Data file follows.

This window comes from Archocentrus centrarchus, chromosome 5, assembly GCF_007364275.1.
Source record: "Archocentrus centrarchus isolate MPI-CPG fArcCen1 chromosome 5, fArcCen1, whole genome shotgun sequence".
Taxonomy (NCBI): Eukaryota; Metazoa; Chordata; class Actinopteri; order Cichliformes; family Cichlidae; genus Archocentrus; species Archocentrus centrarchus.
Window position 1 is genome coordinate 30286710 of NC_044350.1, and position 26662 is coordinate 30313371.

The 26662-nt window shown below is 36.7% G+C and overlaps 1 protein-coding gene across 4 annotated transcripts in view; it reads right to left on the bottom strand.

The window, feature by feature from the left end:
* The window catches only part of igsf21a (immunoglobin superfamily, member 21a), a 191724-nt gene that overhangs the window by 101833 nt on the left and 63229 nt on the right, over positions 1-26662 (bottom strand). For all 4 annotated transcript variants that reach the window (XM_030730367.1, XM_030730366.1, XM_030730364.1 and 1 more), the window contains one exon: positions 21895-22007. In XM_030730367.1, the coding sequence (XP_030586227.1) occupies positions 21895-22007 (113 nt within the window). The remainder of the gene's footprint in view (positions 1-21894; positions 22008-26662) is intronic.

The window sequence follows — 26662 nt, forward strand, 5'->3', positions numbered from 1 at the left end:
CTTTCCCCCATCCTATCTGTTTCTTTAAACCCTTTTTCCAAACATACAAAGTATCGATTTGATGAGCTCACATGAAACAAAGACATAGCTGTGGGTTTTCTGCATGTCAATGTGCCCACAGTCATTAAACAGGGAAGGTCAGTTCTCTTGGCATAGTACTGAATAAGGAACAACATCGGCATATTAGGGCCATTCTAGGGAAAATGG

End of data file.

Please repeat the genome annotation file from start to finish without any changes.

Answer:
This window comes from Archocentrus centrarchus, chromosome 5, assembly GCF_007364275.1.
Source record: "Archocentrus centrarchus isolate MPI-CPG fArcCen1 chromosome 5, fArcCen1, whole genome shotgun sequence".
Taxonomy (NCBI): Eukaryota; Metazoa; Chordata; class Actinopteri; order Cichliformes; family Cichlidae; genus Archocentrus; species Archocentrus centrarchus.
Window position 1 is genome coordinate 30286710 of NC_044350.1, and position 26662 is coordinate 30313371.

The 26662-nt window shown below is 36.7% G+C and overlaps 1 protein-coding gene across 4 annotated transcripts in view; it reads right to left on the bottom strand.

The window, feature by feature from the left end:
* The window catches only part of igsf21a (immunoglobin superfamily, member 21a), a 191724-nt gene that overhangs the window by 101833 nt on the left and 63229 nt on the right, over positions 1-26662 (bottom strand). For all 4 annotated transcript variants that reach the window (XM_030730367.1, XM_030730366.1, XM_030730364.1 and 1 more), the window contains one exon: positions 21895-22007. In XM_030730367.1, the coding sequence (XP_030586227.1) occupies positions 21895-22007 (113 nt within the window). The remainder of the gene's footprint in view (positions 1-21894; positions 22008-26662) is intronic.

The window sequence follows — 26662 nt, forward strand, 5'->3', positions numbered from 1 at the left end:
CTTTCCCCCATCCTATCTGTTTCTTTAAACCCTTTTTCCAAACATACAAAGTATCGATTTGATGAGCTCACATGAAACAAAGACATAGCTGTGGGTTTTCTGCATGTCAATGTGCCCACAGTCATTAAACAGGGAAGGTCAGTTCTCTTGGCATAGTACTGAATAAGGAACAACATCGGCATATTAGGGCCATTCTAGGGAAAATGG